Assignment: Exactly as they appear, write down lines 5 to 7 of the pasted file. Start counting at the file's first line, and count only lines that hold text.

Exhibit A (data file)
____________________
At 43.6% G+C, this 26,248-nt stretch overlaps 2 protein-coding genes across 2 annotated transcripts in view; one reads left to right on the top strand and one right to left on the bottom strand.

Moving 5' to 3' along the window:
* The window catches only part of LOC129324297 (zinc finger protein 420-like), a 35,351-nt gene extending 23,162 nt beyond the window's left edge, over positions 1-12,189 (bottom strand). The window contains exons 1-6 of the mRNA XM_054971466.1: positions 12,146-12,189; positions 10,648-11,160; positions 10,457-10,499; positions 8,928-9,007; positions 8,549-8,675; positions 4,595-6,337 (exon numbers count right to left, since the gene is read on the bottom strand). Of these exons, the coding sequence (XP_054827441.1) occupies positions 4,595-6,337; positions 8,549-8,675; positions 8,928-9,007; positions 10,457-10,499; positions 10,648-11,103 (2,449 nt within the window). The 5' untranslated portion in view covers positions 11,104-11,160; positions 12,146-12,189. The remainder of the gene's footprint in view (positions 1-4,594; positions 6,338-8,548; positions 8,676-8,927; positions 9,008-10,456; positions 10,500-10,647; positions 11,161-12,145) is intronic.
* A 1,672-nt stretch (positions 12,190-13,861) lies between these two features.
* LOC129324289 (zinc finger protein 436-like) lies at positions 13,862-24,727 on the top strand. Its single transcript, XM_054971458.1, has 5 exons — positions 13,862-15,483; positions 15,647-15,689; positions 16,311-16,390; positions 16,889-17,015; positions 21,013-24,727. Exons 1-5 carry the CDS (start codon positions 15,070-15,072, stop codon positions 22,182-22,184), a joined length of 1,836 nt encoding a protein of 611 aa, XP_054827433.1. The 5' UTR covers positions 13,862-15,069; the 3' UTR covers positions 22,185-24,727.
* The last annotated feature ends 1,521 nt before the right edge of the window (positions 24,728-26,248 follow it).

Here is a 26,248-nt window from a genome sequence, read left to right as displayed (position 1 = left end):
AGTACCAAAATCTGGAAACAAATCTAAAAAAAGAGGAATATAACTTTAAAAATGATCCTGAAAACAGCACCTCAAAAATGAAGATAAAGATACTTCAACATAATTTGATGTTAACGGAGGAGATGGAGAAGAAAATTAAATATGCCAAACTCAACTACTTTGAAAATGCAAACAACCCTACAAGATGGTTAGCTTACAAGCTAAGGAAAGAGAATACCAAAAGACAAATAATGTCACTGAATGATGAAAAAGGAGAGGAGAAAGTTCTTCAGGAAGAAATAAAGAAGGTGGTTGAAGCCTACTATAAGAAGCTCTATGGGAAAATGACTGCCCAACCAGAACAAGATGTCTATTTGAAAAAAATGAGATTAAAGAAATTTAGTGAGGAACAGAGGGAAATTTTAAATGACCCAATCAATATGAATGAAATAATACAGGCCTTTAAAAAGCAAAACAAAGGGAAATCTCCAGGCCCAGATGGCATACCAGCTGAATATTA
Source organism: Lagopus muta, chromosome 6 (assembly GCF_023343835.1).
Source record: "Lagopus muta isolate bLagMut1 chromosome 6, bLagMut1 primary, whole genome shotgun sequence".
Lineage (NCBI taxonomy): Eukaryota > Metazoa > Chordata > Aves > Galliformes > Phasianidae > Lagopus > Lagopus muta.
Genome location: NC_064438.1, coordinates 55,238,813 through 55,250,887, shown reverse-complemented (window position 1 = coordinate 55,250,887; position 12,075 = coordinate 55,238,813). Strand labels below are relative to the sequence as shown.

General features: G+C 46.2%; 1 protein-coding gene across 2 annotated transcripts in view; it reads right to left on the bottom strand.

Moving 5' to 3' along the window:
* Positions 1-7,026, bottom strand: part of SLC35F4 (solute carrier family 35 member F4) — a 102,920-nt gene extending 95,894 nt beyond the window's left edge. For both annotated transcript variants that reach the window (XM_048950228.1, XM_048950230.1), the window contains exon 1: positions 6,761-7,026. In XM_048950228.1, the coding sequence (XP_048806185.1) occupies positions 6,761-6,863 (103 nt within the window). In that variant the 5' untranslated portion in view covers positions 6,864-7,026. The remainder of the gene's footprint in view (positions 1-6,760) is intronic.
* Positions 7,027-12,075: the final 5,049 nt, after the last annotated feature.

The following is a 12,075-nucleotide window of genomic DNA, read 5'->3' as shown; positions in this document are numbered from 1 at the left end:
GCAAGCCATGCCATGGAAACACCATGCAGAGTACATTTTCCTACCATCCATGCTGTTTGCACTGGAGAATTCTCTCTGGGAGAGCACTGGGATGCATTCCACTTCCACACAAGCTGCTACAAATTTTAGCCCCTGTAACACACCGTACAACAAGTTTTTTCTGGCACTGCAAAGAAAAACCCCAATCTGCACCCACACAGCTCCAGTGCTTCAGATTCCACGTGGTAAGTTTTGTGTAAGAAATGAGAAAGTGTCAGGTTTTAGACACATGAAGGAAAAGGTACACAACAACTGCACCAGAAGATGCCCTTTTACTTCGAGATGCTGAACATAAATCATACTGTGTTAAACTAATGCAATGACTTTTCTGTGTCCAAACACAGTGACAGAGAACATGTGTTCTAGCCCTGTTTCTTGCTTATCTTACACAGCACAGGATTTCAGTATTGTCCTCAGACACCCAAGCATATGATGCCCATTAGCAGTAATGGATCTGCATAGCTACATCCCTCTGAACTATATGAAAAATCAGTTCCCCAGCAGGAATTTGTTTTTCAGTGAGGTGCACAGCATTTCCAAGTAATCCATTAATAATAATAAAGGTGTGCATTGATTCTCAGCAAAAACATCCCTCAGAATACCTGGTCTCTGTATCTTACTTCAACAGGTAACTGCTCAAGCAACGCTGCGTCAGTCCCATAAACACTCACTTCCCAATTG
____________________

* LOC129324289 (zinc finger protein 436-like) lies at positions 13,862-24,727 on the top strand. Its single transcript, XM_054971458.1, has 5 exons — positions 13,862-15,483; positions 15,647-15,689; positions 16,311-16,390; positions 16,889-17,015; positions 21,013-24,727. Exons 1-5 carry the CDS (start codon positions 15,070-15,072, stop codon positions 22,182-22,184), a joined length of 1,836 nt encoding a protein of 611 aa, XP_054827433.1. The 5' UTR covers positions 13,862-15,069; the 3' UTR covers positions 22,185-24,727.
* The last annotated feature ends 1,521 nt before the right edge of the window (positions 24,728-26,248 follow it).

Here is a 26,248-nt window from a genome sequence, read left to right as displayed (position 1 = left end):